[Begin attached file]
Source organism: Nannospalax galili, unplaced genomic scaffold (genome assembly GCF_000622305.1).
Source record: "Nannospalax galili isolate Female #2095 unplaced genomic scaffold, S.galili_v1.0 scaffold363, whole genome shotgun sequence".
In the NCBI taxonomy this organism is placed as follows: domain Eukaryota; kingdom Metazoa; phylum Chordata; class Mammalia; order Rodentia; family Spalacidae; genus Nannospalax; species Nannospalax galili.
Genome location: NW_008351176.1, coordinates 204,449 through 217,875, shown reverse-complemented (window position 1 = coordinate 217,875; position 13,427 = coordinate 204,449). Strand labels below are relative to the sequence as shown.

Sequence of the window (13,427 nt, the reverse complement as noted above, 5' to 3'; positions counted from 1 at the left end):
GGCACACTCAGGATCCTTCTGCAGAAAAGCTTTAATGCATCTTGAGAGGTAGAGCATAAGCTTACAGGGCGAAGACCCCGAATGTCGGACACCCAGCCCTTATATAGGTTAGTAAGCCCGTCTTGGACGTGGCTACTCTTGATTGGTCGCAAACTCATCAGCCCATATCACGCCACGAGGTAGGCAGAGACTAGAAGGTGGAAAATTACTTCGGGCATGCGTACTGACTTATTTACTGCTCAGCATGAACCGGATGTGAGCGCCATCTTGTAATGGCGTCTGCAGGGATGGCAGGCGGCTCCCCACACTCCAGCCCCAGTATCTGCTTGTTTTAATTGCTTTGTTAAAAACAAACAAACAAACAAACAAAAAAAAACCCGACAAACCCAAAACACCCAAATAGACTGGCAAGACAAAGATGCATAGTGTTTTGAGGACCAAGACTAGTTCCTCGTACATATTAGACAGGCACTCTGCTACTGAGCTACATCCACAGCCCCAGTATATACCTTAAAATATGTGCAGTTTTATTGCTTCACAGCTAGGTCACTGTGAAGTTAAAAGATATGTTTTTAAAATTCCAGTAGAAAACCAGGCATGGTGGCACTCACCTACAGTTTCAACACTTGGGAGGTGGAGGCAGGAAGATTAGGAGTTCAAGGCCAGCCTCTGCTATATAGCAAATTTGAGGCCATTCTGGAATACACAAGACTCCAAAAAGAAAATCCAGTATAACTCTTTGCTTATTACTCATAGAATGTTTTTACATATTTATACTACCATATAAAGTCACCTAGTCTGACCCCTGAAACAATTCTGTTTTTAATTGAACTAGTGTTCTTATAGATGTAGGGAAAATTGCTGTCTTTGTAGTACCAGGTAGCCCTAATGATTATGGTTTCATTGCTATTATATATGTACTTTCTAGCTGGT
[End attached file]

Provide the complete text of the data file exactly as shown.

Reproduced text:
Source organism: Nannospalax galili, unplaced genomic scaffold (genome assembly GCF_000622305.1).
Source record: "Nannospalax galili isolate Female #2095 unplaced genomic scaffold, S.galili_v1.0 scaffold363, whole genome shotgun sequence".
In the NCBI taxonomy this organism is placed as follows: domain Eukaryota; kingdom Metazoa; phylum Chordata; class Mammalia; order Rodentia; family Spalacidae; genus Nannospalax; species Nannospalax galili.
Genome location: NW_008351176.1, coordinates 204,449 through 217,875, shown reverse-complemented (window position 1 = coordinate 217,875; position 13,427 = coordinate 204,449). Strand labels below are relative to the sequence as shown.

Sequence of the window (13,427 nt, the reverse complement as noted above, 5' to 3'; positions counted from 1 at the left end):
GGCACACTCAGGATCCTTCTGCAGAAAAGCTTTAATGCATCTTGAGAGGTAGAGCATAAGCTTACAGGGCGAAGACCCCGAATGTCGGACACCCAGCCCTTATATAGGTTAGTAAGCCCGTCTTGGACGTGGCTACTCTTGATTGGTCGCAAACTCATCAGCCCATATCACGCCACGAGGTAGGCAGAGACTAGAAGGTGGAAAATTACTTCGGGCATGCGTACTGACTTATTTACTGCTCAGCATGAACCGGATGTGAGCGCCATCTTGTAATGGCGTCTGCAGGGATGGCAGGCGGCTCCCCACACTCCAGCCCCAGTATCTGCTTGTTTTAATTGCTTTGTTAAAAACAAACAAACAAACAAACAAAAAAAAACCCGACAAACCCAAAACACCCAAATAGACTGGCAAGACAAAGATGCATAGTGTTTTGAGGACCAAGACTAGTTCCTCGTACATATTAGACAGGCACTCTGCTACTGAGCTACATCCACAGCCCCAGTATATACCTTAAAATATGTGCAGTTTTATTGCTTCACAGCTAGGTCACTGTGAAGTTAAAAGATATGTTTTTAAAATTCCAGTAGAAAACCAGGCATGGTGGCACTCACCTACAGTTTCAACACTTGGGAGGTGGAGGCAGGAAGATTAGGAGTTCAAGGCCAGCCTCTGCTATATAGCAAATTTGAGGCCATTCTGGAATACACAAGACTCCAAAAAGAAAATCCAGTATAACTCTTTGCTTATTACTCATAGAATGTTTTTACATATTTATACTACCATATAAAGTCACCTAGTCTGACCCCTGAAACAATTCTGTTTTTAATTGAACTAGTGTTCTTATAGATGTAGGGAAAATTGCTGTCTTTGTAGTACCAGGTAGCCCTAATGATTATGGTTTCATTGCTATTATATATGTACTTTCTAGCTGGT